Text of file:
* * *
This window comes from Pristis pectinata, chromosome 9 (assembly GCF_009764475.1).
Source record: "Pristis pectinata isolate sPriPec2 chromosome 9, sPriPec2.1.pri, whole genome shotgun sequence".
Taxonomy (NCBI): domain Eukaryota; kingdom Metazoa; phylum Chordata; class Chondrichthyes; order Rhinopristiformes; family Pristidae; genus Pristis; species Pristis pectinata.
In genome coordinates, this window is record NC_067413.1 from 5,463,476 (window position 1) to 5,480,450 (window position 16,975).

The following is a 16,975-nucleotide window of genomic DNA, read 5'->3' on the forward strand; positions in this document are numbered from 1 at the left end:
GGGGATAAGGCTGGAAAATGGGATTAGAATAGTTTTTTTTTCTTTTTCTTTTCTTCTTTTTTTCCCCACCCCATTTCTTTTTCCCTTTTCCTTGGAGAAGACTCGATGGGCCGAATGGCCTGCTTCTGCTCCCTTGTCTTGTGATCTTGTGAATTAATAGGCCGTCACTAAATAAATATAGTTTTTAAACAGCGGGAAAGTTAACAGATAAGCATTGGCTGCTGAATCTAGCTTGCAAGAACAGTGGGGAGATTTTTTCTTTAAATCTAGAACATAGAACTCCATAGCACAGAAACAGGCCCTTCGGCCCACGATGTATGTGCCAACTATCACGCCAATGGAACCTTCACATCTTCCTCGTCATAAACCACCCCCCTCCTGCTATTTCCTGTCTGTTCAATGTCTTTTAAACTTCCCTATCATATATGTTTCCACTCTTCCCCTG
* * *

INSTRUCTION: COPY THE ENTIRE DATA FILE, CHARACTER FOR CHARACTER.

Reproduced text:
This window comes from Pristis pectinata, chromosome 9 (assembly GCF_009764475.1).
Source record: "Pristis pectinata isolate sPriPec2 chromosome 9, sPriPec2.1.pri, whole genome shotgun sequence".
Taxonomy (NCBI): domain Eukaryota; kingdom Metazoa; phylum Chordata; class Chondrichthyes; order Rhinopristiformes; family Pristidae; genus Pristis; species Pristis pectinata.
In genome coordinates, this window is record NC_067413.1 from 5,463,476 (window position 1) to 5,480,450 (window position 16,975).

The following is a 16,975-nucleotide window of genomic DNA, read 5'->3' on the forward strand; positions in this document are numbered from 1 at the left end:
GGGGATAAGGCTGGAAAATGGGATTAGAATAGTTTTTTTTTCTTTTTCTTTTCTTCTTTTTTTCCCCACCCCATTTCTTTTTCCCTTTTCCTTGGAGAAGACTCGATGGGCCGAATGGCCTGCTTCTGCTCCCTTGTCTTGTGATCTTGTGAATTAATAGGCCGTCACTAAATAAATATAGTTTTTAAACAGCGGGAAAGTTAACAGATAAGCATTGGCTGCTGAATCTAGCTTGCAAGAACAGTGGGGAGATTTTTTCTTTAAATCTAGAACATAGAACTCCATAGCACAGAAACAGGCCCTTCGGCCCACGATGTATGTGCCAACTATCACGCCAATGGAACCTTCACATCTTCCTCGTCATAAACCACCCCCCTCCTGCTATTTCCTGTCTGTTCAATGTCTTTTAAACTTCCCTATCATATATGTTTCCACTCTTCCCCTG